Queer Ecology: Identity and Field Research

In celebrating Pride Month, it’s crucial that we not only elevate and celebrate the voices and contributions of queer scientists, but also acknowledge and address the specific obstacles they may encounter in their professional journeys. As we embark on the third and final part of our queer ecology series, we turn our attention to the unique challenges faced by queer field biologists.

Queer field biologists often navigate a complex landscape, both literally and metaphorically. From conducting fieldwork in regions where their identities may not be accepted, to overcoming biases in academic and professional spaces, these scientists demonstrate remarkable resilience in their pursuit of understanding the natural world.

The Queer Workforce in STEM

In the realm of science, technology, engineering, and mathematics (STEM), the presence of queer individuals is more significant than one might initially presume. According to a recent study, approximately 3.5 percent of Americans, encompassing about eight million people in the nation’s workforce, identify as part of the queer community.

A person wearing a green t-shirt that reads, "OUT FOR THE ENVIRONMENT" is holding a rainbow flag.
The NWF’s own Naturalist David Mizejewski stayed closeted at work until 2005, when he chose to face his fear of coming out and live life as his authentic self. “My identity as a gay man and a conservationist are inseparable parts of who I am,” he says. Photo credit: David Mizejewski

However, this statistic doesn’t fully capture the reality of the situation within the STEM community. More than 40 percent of queer STEM workers haven’t disclosed their identities to their colleagues, coworkers, or students. This lack of disclosure is not without reason, as the challenges faced by queer individuals in these fields can be substantial and multifaceted.

But pressure to stay ‘in the closet’ can lead to negative consequences to both mental health and productivity. Closeted individuals spend a significant amount of cognitive energy engaging in preoccupation and vigilance to make sure that others do not suspect they are queer. This can result in feelings of guilt, shame, demoralization, and depression, which have behavioral repercussions, including tendencies to avoid social situations and the weakening of close relationships. Staying in the closet, therefore, exposes queer scientists to unnecessary cognitive demands—and emotional and psychological harm—when their main goal is to collect quality data.

This issue is not just a matter of personal struggle; it also has tangible impacts on productivity and career progression. A recent study found that queer scientists who did not disclose their identities in professional settings authored fewer peer-reviewed publications. This suggests a concrete productivity cost associated with the nondisclosure of a queer identity.

These challenges affect all queer workers in STEM, but they can compound the unique challenges faced by field biologists. Field biologists often work in remote locations and close-knit teams, where the pressure to conform and the fear of ostracization can be particularly intense. Moreover, they may have to navigate local cultures and laws that are less accepting of queer identities. Thus, while the STEM community as a whole needs to do more to support its queer members, there is a particular urgency for improvements in the field of wildlife biology.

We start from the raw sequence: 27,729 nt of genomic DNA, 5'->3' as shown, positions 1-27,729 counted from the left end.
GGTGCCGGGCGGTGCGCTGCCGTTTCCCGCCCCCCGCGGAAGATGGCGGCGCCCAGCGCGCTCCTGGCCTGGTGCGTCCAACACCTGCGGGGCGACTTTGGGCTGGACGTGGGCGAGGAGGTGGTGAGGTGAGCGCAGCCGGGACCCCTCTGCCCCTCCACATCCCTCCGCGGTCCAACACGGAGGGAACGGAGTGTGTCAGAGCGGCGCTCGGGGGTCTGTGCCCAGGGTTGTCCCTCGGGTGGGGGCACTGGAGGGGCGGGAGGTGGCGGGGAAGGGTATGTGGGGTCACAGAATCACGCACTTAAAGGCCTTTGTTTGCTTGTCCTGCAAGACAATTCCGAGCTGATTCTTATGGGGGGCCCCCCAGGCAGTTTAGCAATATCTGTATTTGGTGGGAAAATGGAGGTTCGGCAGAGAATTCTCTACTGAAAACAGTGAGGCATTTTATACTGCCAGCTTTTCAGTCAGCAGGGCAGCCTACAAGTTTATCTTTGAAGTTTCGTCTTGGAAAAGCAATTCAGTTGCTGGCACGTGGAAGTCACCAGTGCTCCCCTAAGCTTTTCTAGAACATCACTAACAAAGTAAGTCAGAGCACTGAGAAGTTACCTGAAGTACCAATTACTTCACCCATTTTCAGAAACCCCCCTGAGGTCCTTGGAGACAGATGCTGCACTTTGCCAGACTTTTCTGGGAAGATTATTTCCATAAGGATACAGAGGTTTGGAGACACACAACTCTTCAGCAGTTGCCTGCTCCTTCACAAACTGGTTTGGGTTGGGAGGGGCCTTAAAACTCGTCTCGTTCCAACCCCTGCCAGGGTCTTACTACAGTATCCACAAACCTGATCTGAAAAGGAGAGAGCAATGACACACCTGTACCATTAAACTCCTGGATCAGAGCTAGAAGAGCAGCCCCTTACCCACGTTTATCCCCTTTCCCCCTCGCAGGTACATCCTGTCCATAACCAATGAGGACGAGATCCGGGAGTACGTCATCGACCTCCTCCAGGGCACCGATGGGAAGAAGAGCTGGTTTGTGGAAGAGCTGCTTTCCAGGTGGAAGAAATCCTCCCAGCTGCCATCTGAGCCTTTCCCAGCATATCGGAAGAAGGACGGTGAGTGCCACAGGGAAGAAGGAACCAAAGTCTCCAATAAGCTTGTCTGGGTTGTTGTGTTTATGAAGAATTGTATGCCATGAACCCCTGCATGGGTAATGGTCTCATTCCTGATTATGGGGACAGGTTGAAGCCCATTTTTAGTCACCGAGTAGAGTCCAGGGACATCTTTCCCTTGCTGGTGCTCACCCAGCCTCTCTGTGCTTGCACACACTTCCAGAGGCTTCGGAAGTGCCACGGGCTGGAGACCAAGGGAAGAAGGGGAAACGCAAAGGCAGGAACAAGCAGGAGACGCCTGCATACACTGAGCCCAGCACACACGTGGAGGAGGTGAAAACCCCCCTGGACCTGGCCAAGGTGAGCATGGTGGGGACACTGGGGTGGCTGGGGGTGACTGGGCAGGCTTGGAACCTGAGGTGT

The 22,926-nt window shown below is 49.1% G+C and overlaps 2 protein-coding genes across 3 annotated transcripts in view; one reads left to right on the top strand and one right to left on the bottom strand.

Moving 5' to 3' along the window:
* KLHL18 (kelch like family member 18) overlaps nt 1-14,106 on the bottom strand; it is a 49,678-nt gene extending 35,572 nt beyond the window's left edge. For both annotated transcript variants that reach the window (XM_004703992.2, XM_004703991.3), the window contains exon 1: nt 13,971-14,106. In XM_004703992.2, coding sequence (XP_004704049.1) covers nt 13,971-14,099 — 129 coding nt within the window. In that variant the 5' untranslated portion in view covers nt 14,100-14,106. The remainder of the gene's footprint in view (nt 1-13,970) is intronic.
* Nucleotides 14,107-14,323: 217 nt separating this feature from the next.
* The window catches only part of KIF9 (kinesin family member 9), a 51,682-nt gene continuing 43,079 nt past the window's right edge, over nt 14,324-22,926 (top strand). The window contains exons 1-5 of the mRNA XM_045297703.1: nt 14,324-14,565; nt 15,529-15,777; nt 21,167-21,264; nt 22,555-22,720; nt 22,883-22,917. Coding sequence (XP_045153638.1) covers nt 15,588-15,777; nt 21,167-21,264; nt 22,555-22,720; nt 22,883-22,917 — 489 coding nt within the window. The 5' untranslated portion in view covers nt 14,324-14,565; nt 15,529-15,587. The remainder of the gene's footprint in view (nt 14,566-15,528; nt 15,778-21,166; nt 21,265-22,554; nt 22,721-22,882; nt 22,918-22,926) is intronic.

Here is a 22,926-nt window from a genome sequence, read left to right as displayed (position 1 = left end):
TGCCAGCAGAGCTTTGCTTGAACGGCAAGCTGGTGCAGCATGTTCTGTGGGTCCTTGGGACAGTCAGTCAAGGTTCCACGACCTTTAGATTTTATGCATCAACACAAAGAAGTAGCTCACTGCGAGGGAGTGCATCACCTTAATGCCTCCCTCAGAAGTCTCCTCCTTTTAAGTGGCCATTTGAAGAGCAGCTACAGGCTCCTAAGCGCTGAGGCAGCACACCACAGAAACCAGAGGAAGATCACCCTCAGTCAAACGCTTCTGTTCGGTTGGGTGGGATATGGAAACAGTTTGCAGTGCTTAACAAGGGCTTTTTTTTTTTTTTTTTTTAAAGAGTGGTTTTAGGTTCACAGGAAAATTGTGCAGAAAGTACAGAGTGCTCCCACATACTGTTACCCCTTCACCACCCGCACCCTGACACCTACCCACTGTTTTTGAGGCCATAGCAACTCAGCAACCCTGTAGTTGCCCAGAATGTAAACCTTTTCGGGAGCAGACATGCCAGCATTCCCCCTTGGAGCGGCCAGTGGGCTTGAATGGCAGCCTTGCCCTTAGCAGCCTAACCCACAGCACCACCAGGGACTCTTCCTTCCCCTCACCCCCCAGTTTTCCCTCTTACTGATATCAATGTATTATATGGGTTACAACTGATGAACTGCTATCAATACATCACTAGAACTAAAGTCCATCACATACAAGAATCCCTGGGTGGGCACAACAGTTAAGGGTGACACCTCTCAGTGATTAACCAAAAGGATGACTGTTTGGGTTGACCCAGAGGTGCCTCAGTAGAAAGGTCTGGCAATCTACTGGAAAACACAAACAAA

Traveling for Field Research

Field biologists, in particular, face a unique set of challenges due to the nature of their work. Often, their research requires them to travel to regions where LGBTQ rights are minimal or non-existent.

The risk of being out in the field is highly dependent on the location of the fieldwork. In some countries, queerness is illegal and can lead to capital punishment. Homosexuality, for instances, is currently illegal in 73 countries and punishable by death in eleven.

Map of the legal status of homosexual activities across the world. Image credit: Equaldex

Even in countries where being LGBTQ is legal, local views and customs can make it unsafe or difficult for queer scientists to be out. Field biologists often need to establish close relationships with locals to obtain permission to perform their research in a specific location or to employ locals to aid in data collection. If local stigma against queer people is strong, the discovery that a queer scientist is in a research group can result in locals’ refusal to help the scientists or allow them to complete their research.

Dr. Christopher Schmitt, a gay primate biologist at Boston University, had a personal experience that highlights these challenges. He chose to leave his fieldwork in Gambia early due to anti-gay sentiment, culminating in presidential threats to slit the throats of any gay individuals. As a result, he was unable to collect a month’s worth of crucial, time-sensitive data. Such situations result not only in personal setbacks in terms of career progress, but also blocks critical science from getting done.

Traveling as a Transgender Biologists

Transgender field biologists face a unique set of challenges when traveling for fieldwork, particularly in regions where their identities may not be accepted or understood. These challenges can range from logistical issues to personal safety concerns.